wiser today

A man should never be ashamed to own that he is wrong, which is but saying in other words that he is wiser today than he was yesterday.

Jeffrey Herf

Reactionary Modernism

Junger and Schmitt called themselves romantics, but insisted that they meant something quite different by this than what they criticized as the escapist doctrines of the nineteenth century. They were masculine and active, rather than effeminate and passive. Many of the reactionary modernists prided themselves on being Nietzschean advocates of the will to power and aestheticized politics, but they omitted Nietzsche's criticisms of nationalism, anti-Semitism, and idolatry of the state.

But the fact remains that however selective the reactionary modernists were toward German cultural traditions, there was very fertile soil in which their ideas could grow. From the romantics through the volkisch ideologues, Nietzsche, Wagner, Lebensphilosophie, the youth movements before World War I, and the conservative revolution afterward, Germany produced a series of thinkers who celebrated non-rational values on a scale simply not matched anywhere else in Europe. However much the terms may have changed to accommodate the industrial landscape, German Innerlichkeit remained a tradition hostile to liberalism, which insisted that politics was either beneath contempt or the place where souls were saved, often toyed with violence as a value in itself, and dreamed of apocalyptic visions of total community erasing a wholly degenerate age. As Mann put it, there was only one Germany and it placed its highest values in the service of evil. Although Heidegger and Mann did not agree about much of what was fundamental in the Third Reich, they both understood that Hitler had seized on an important aspect of Germany's national identity in bringing into existence a 'highly technological romanticism.'

Finally, we should recall that historical and sociological observers of modern Germany agree on the following peculiarities of Germany's path to modernity. Compared to England and France, industrialization in Germany was late, quick, and thorough. Economic units were large, and the intervention of the state was direct and extensive. No laissez-faire traditions gained acceptance in the propertied classes. Most important, capitalist industrialization took place without a successful bourgeois revolution. The bourgeoisie, political liberalism, and the Enlightenment remained weak. Nowhere else in Europe did rapid industrialization confront feudal structures so rapidly and harshly as in Germany. No other European society became capitalist and industrial to such an extent without a single successful bourgeois revolt or strong liberal political tradition. On the contrary, in Germany the liberal principle remained weak. Although aesthetic modernity and the cult of technics existed elsewhere in Europe and in the United States, nowhere did modernity and tradition meet in such unmitigated confrontation as in Germany. Nowhere else did the reconciliation of romanticism and modern technology become a matter of national identity. It was this—in Lukacs's term—'Prussian path' that constituted the historical and social background for the language of romanticism and then reactionary modernism and that insured that the values of the Enlightenment would remain weak in German ideology. It was the Enlightenment's weakness, not its strength, that made reactionary modernism a force of political significance in Germany, while elsewhere cults of technology similar in some respects remained the harmless preoccupations of literary intellectuals. Without a strong liberal tradition to balance the traditions of the engineers and right-wing intelligentsia, German society could not mount a successful resistance to the romantic obfuscation of the nature of technology and its relation to society that culminated in Goebbels's speeches, Todt's highways, Speer's war machine, and Hitler's final solution.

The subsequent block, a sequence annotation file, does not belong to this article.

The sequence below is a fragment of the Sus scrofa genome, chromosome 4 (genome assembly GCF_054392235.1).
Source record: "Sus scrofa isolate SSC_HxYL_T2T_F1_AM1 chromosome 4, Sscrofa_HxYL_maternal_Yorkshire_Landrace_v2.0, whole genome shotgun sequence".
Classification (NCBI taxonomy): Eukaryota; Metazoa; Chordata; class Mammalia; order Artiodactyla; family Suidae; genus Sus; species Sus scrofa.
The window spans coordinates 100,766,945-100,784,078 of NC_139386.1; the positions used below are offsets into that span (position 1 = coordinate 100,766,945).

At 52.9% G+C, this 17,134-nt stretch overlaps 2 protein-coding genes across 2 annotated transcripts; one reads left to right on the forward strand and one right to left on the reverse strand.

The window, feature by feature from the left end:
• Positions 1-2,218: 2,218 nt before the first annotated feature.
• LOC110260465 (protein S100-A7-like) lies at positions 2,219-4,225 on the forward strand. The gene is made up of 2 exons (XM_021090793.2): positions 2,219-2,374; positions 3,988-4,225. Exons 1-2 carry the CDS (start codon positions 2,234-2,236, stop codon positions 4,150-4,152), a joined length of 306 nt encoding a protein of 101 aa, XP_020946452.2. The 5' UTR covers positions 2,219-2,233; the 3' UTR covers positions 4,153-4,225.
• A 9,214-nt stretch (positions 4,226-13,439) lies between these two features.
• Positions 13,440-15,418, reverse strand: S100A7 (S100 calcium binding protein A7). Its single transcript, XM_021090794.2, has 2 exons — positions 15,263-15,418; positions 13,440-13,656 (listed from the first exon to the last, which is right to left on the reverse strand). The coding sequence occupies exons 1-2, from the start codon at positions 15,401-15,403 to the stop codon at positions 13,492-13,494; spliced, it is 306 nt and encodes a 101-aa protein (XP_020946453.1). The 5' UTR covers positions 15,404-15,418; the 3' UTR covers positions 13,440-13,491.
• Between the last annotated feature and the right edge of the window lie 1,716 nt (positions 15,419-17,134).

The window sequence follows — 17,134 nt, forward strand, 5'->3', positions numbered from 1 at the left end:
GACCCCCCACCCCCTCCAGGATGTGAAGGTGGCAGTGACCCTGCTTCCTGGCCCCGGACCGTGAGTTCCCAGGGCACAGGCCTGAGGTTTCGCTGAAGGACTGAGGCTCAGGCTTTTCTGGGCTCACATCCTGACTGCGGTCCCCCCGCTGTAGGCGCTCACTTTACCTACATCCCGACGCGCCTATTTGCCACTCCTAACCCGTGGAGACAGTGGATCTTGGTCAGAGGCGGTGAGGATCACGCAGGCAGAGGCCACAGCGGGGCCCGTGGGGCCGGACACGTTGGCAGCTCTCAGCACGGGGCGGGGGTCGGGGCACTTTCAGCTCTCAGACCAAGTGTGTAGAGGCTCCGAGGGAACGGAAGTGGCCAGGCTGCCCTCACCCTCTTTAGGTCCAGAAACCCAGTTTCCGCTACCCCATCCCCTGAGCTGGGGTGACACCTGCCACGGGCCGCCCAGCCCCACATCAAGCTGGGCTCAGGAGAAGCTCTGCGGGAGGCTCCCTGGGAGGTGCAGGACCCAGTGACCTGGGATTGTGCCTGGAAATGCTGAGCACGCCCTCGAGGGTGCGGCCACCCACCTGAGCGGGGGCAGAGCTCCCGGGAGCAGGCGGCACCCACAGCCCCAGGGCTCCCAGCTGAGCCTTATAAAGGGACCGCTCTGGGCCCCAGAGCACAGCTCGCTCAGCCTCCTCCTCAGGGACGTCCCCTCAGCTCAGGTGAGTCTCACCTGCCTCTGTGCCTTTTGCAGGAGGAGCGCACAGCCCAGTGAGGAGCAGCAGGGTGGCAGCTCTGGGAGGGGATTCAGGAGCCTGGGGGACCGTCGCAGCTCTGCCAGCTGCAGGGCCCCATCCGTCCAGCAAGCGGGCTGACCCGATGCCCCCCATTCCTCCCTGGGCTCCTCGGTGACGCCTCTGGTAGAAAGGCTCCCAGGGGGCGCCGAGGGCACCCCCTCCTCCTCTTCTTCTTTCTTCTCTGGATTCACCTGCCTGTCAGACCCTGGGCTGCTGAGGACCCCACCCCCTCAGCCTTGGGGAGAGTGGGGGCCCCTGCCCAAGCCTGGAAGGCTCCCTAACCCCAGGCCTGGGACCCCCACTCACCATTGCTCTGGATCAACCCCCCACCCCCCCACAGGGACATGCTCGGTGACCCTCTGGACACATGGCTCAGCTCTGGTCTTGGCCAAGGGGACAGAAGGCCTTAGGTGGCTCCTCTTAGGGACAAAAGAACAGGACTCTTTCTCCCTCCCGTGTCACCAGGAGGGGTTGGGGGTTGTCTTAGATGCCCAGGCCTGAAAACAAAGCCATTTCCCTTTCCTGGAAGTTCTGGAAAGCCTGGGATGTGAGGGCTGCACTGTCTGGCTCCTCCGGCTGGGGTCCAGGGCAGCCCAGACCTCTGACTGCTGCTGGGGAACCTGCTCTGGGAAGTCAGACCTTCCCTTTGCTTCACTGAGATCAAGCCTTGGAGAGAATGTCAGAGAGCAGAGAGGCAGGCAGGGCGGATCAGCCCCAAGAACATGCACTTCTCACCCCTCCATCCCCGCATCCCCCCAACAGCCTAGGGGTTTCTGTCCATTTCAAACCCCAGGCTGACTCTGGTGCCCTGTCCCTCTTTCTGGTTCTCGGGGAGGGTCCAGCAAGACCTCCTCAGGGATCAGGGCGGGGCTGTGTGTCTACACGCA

However critical the Frankfurt theorists were of developing Soviet orthodoxy, their analysis of National Socialism, even after World War II, was imprisoned in the limits of Marxist theory. Probably the most peculiar and bizarre analysis of nazism was Marcuse's view that liberalism and fascism were intertwined. He mistook the weakness of German liberalism, its failure to have effectively confronted the authoritarian forces in German society, for the essence of liberalism. Benjamin's analysis of fascist aesthetics was particularly insightful in grasping the appeal of fascism for the intellectuals in France and Italy as well as in Germany. But again, Benjamin generalized a phenomenon that was most widespread and pervasive in Germany into the problem of fascism as a European phenomenon. Franz Neumann's Behemoth was embarrassingly wrong about the Holocaust because he could not believe that the Nazis would do something so irrational as to kill the scapegoats that allegedly held their rule together. He, too, interpreted National Socialism as a German variant of a crisis generally inherent in advanced monopoly capitalism.